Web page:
What you don’t know can help you

There’s a piece in the paper today that I wrote about designer Joseph Altuzarra and Karen Altuzarra, his mother and CEO, and their impressive working relationship (I did a quick poll of friends and colleagues about how many people would want to work with THEIR mothers, and the number was pretty small), and in the course of our conversation something came up that didn’t make it into the story, but I thought worth passing on: Mrs Altuzarra is convinced (as is her son, pictured below with actress Kate Bosworth in one of his dresses), that the fact she didn’t know much about the fashion system when they launched really worked to their benefit, financially.

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See, she didn’t know fashion, but she did know cash management (she had worked at JP Morgan for a long time previously), so she made two big changes to the way fashion companies normally do business:

1. She insisted they start with almost no fixed costs: for the first year they pretty much worked out of Joseph’s apartment, without an official showroom or PR firm (she says he called the magazines and she called the stores). Other than a few rails, they didn’t really invest in equipment, which meant if they had to liquidate quickly it would be a very simple process; and

2. When the stores actually arrived and started placing orders, she insisted they pay 50 per cent up front. She simply couldn’t believe that any industry would work the way fashion traditionally does, with payment on delivery, so the designer themselves has to fund their production costs up front. “It’s nuts,” she said. She also said, however, that when she made her requests, most stores were quite understanding and agreed. If you don’t ask, the implication was, you won’t get. And she wasn’t afraid to ask.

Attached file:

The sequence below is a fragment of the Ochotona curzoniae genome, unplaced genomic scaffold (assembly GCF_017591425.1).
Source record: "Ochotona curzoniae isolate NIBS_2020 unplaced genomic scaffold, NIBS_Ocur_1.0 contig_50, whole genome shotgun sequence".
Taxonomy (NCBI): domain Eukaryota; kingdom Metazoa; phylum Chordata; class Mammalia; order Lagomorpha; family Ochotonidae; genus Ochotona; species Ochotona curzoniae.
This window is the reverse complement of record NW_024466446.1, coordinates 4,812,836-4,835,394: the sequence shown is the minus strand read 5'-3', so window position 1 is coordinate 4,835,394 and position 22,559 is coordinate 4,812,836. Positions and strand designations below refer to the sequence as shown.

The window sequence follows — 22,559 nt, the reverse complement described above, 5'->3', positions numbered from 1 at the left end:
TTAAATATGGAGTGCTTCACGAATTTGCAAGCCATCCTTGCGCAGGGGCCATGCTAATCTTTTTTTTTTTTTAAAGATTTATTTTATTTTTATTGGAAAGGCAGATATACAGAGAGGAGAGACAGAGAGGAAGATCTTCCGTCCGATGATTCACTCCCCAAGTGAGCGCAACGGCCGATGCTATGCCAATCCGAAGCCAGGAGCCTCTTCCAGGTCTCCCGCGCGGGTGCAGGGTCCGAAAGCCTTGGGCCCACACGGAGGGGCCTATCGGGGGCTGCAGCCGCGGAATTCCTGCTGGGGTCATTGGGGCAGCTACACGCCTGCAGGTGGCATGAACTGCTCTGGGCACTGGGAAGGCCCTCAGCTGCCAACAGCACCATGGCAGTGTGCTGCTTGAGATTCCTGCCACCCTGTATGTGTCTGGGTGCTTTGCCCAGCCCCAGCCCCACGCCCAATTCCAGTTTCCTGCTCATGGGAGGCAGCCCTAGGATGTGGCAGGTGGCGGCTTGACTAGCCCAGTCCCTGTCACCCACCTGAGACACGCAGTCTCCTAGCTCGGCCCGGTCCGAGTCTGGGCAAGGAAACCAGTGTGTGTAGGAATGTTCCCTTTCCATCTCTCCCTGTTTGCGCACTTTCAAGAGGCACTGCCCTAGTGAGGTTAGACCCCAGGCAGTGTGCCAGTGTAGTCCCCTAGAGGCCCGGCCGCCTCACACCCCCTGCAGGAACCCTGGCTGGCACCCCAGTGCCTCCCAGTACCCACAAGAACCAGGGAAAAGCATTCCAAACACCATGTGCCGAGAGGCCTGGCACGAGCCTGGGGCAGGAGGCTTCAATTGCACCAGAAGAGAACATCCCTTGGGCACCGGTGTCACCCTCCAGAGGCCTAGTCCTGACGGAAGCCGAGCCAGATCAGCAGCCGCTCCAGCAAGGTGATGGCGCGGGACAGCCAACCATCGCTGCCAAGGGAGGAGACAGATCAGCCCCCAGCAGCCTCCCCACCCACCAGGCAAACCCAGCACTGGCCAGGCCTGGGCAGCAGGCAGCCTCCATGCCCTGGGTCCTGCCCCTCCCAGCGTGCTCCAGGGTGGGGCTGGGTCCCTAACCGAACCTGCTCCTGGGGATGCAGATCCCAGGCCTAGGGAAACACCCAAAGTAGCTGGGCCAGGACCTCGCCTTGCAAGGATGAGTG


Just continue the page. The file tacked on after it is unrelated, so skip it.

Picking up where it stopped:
Oh – and one more thing: they said no to a lot of department stores who wanted to buy the fitst collection, because they knew they couldn’t deal with the order size. If they’d had a consultant or strategist hanging over their shoulder, said expert probably would have told them they had to say yes. (They launched in autumn 2008, when most fashion houses were clinging to every order they could get).

“It meant we had some control over our own growth,” Mrs Altuzarra said. Given they haven’t needed to seek any outside investment so far – they are growing organically, along the lines of brands Mr Altuzarra admires, like Dries Van Noten – what she didn’t know seems to have helped them. Ignorance isn’t just bliss; apparently, sometimes it’s good business.